• Lori Adams debuts new ‘Gardening in Sitka’ column in the Daily Sitka Sentinel

(Lori Adams, who owns Down-To-Earth U-Pick Garden and is a frequent vendor at the Sitka Farmers Market, will be writing a regular garden column in the Daily Sitka Sentinel this summer. The Sentinel is allowing us to reprint the columns on this site after they first appear in the newspaper. Her first column appeared on Page 6 of the Friday, March 2, 2012, edition of the Daily Sitka Sentinel.)

GARDENING IN SITKA

By Lori Adams

In an effort to encourage more people in Sitka to start growing their own vegetables, I thought I would share some things that I have learned out at the u-pick garden. This column will address basics for people who are new to gardening.

1. THE SITE

The ideal site in your yard for a garden is the area that gets the most sun. If you own your property it helps a great deal to cut down any trees or brush that block sunlight. Even trees on the east and west sides of your property can block a surprising amount. Trees also rob nutrients and moisture that should be going to your vegetables.

The best orientation for rows is running north to south rather than east to west so that the sun heats up both sides of the bed during the course of the day. It is even better if those rows are on a south sloping hill which causes the sun to hit the soil at a more direct angle so more heat is absorbed.

I have rows that run in both directions. The north to south rows warm up faster and have evenly distributed sunlight allowing each plant grow to its full potential. The rows that run east to west tend to have a sunny side and a shady side and the plants in the front shade the plants in the back. If east to west is your only option then it is best to raise the dirt on the back side of the row and grow shorter plants in the front.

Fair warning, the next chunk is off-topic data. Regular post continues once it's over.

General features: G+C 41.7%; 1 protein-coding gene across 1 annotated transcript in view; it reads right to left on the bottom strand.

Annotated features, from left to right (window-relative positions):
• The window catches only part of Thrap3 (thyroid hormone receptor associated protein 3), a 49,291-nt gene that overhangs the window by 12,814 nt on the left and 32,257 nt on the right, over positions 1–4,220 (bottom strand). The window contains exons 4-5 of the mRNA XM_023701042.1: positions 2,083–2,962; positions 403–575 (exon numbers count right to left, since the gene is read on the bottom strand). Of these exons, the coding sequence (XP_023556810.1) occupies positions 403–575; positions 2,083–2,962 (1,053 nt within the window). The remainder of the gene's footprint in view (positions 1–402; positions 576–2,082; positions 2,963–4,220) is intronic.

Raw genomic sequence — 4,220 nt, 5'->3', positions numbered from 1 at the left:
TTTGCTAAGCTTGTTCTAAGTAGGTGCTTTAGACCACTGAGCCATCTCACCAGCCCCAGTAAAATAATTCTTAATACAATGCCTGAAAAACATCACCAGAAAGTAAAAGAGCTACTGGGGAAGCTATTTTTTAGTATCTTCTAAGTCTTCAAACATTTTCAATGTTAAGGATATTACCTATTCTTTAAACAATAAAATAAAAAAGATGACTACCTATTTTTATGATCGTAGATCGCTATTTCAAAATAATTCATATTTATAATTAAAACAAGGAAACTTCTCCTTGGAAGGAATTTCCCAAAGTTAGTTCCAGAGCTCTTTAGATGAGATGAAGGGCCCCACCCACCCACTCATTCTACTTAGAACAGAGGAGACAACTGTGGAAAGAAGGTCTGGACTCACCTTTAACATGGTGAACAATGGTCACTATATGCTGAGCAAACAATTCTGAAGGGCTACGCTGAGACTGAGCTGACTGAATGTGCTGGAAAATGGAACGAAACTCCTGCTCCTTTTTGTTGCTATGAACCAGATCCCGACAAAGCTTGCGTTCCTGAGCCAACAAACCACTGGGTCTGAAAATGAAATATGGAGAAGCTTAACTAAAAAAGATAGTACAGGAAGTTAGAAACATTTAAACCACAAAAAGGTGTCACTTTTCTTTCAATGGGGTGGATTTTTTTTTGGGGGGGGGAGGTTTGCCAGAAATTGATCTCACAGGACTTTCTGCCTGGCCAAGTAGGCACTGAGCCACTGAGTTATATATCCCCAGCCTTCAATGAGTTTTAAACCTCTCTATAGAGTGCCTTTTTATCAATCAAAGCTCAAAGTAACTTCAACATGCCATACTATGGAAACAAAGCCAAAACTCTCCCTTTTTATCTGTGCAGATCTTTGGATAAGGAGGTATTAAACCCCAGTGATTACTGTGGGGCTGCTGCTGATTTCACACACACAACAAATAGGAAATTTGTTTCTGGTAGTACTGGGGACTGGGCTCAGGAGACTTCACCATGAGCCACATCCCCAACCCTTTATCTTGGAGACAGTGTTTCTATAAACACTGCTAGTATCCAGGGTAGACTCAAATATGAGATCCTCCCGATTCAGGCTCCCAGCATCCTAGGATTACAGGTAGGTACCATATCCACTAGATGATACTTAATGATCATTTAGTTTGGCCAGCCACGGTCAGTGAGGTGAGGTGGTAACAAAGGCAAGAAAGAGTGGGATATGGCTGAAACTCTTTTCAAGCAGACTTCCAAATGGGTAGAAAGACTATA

Walk around your yard and notice the paths of your sunlight and shade, but remember that in the summer the sun will be higher than it is now.

Good drainage is also very important. Most successful Sitka gardeners raise their beds higher than their existing yard and pathways by about 9 inches. If your yard is on muskeg or usually has puddles you might want to install some drainage tiles. Hillside gardens usually don’t have drainage problems. Many people think you must terrace a hillside to avoid erosion from rain but I have not had trouble with erosion on my hillside beds. The rain soaks through and seeps out the bottom. Walk around your yard and notice where puddles form.

Once you have selected your site don’t try to get the entire garden ready your first year. Building beds can be back-breaking work and you can quickly get discouraged. Set the realistic goal of completing one bed this spring. You will be rewarded with fresh vegetables this summer, and the knowledge that you gain will give you a better idea how to build the rest of the beds in the following years.

Brought to you by Down-To-Earth U-Pick Garden

Located at 2103 Sawmill Creek Road

Open June-August / Mon-Sat 11:00-6:00

747-6108 or 738-2241

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